Category Archives: On the Rails

Promptly Ejected from the Station


The passengers arriving at Windsor by a Great Western train on Tuesday morning were startled by the extraordinary behaviour of a man who, on quitting the carriage in which he had travelled from the Metropolis, strode up and down the platform in an excited manner, quoted Burns and Shakespeare, and declared that he would see the Queen, adding in somewhat forcible language that “every brick in the Castle belonged to him.” As the Marquis of Salisbury, who had been visiting her Majesty, and others were to proceed to town by the next train, the man was promptly ejected from the station and taken into custody by the police. He was evidently a great believer in the efficacy of the Royal “touch,” as he urged that if he could only see the Queen, “she would be sure to cure his head.”

The Nottinghamshire Guardian, Saturday 9 December 1893

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Filed under On the Rails, Peculiar Behaviour, Royal Goings-on, Supernatural or Superstitious

You’ll never guess what happened on the train home, dear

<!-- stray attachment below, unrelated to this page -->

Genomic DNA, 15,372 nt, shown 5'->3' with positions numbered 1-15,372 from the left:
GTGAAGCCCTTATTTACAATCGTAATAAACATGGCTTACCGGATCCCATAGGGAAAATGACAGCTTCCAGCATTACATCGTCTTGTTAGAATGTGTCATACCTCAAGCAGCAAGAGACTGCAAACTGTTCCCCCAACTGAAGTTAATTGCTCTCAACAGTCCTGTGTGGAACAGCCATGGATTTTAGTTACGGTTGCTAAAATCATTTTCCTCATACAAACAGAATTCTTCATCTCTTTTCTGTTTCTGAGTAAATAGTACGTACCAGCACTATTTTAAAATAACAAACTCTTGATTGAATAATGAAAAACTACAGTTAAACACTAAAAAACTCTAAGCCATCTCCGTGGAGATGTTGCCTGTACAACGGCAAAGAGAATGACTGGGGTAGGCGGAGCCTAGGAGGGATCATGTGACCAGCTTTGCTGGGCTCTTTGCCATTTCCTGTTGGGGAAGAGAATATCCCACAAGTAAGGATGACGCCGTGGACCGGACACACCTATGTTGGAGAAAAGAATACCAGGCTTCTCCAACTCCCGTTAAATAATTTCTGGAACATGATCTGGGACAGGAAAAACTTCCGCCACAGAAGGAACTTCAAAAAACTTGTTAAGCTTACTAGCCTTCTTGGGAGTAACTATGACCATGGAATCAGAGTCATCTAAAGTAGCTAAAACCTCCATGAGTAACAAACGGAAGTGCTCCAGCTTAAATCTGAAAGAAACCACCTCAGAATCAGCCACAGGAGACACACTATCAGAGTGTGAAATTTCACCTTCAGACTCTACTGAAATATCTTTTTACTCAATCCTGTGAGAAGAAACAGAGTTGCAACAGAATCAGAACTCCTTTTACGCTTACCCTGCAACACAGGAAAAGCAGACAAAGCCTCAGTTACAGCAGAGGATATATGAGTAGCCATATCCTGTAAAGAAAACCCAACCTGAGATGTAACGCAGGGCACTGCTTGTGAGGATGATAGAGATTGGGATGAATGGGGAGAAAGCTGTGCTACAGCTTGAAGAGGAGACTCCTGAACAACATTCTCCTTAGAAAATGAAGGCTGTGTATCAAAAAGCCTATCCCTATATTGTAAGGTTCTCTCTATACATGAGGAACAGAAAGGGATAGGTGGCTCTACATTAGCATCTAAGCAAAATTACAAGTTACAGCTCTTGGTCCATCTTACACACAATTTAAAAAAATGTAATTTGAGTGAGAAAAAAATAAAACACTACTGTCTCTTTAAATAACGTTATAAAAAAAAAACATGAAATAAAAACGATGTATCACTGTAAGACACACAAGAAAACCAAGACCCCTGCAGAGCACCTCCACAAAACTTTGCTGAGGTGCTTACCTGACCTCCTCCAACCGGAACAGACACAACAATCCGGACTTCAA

An incident of an amusing, though rather singular nature, occurred some few days back on the London and South-Western Railway. A gentleman, whose place of residence is near Basingstoke, got into a first-class carriage at the Waterloo terminus with the intention of proceeding home by one of the main line down trains. His only fellow-passengers in the compartment were a lady and infant and another gentleman, and thus things remained till the arrival of the train at Walton, where the other gentleman left the carriage, leaving the first gentleman with the lady and child. Shortly after this the train reached the Weybridge Station, and, on its stopping, the lady, under the pretext of looking for her servant, or carriage, requested her male fellow-passenger to hold the infant for a few moments while she went to search for what she wanted. The bell rang for the starting of the train, and the gentleman thus strangely left with the baby began to get rather fidgety and anxious to return his charge to the mother. The lady, however, did not again put in any appearance, and the train went on without her, the child remaining with the gentleman, who on arriving at his destination took the child home to his wife, and explained the circumstances under which it came into his possession. No application has at present, it is understood, been made for the lost “child,” which has for the nonce been adopted by the gentleman and his wife, who, it is said, are without any family of their own.

The Manchester Weekly Times, Saturday 28 January 1865

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